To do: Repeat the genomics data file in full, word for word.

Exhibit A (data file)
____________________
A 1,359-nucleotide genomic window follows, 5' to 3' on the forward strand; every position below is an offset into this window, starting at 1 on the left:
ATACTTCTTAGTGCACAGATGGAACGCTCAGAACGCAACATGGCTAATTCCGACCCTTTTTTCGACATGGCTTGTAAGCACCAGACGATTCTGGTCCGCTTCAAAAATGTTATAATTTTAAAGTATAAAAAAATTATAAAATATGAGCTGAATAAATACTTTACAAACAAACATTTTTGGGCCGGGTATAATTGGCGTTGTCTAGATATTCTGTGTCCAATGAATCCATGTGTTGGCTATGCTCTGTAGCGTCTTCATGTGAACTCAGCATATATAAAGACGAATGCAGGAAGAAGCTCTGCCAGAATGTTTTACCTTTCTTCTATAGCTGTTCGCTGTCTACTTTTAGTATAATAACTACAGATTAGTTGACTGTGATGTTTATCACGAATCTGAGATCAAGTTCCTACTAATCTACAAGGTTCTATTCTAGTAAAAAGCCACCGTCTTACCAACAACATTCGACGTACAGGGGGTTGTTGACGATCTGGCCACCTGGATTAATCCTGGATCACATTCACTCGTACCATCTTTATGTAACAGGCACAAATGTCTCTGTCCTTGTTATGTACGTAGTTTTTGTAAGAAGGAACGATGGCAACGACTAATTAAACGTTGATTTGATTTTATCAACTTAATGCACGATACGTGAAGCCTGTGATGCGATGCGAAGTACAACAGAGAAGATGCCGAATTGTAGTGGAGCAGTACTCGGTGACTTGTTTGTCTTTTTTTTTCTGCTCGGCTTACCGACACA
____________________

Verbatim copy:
A 1,359-nucleotide genomic window follows, 5' to 3' on the forward strand; every position below is an offset into this window, starting at 1 on the left:
ATACTTCTTAGTGCACAGATGGAACGCTCAGAACGCAACATGGCTAATTCCGACCCTTTTTTCGACATGGCTTGTAAGCACCAGACGATTCTGGTCCGCTTCAAAAATGTTATAATTTTAAAGTATAAAAAAATTATAAAATATGAGCTGAATAAATACTTTACAAACAAACATTTTTGGGCCGGGTATAATTGGCGTTGTCTAGATATTCTGTGTCCAATGAATCCATGTGTTGGCTATGCTCTGTAGCGTCTTCATGTGAACTCAGCATATATAAAGACGAATGCAGGAAGAAGCTCTGCCAGAATGTTTTACCTTTCTTCTATAGCTGTTCGCTGTCTACTTTTAGTATAATAACTACAGATTAGTTGACTGTGATGTTTATCACGAATCTGAGATCAAGTTCCTACTAATCTACAAGGTTCTATTCTAGTAAAAAGCCACCGTCTTACCAACAACATTCGACGTACAGGGGGTTGTTGACGATCTGGCCACCTGGATTAATCCTGGATCACATTCACTCGTACCATCTTTATGTAACAGGCACAAATGTCTCTGTCCTTGTTATGTACGTAGTTTTTGTAAGAAGGAACGATGGCAACGACTAATTAAACGTTGATTTGATTTTATCAACTTAATGCACGATACGTGAAGCCTGTGATGCGATGCGAAGTACAACAGAGAAGATGCCGAATTGTAGTGGAGCAGTACTCGGTGACTTGTTTGTCTTTTTTTTTCTGCTCGGCTTACCGACACA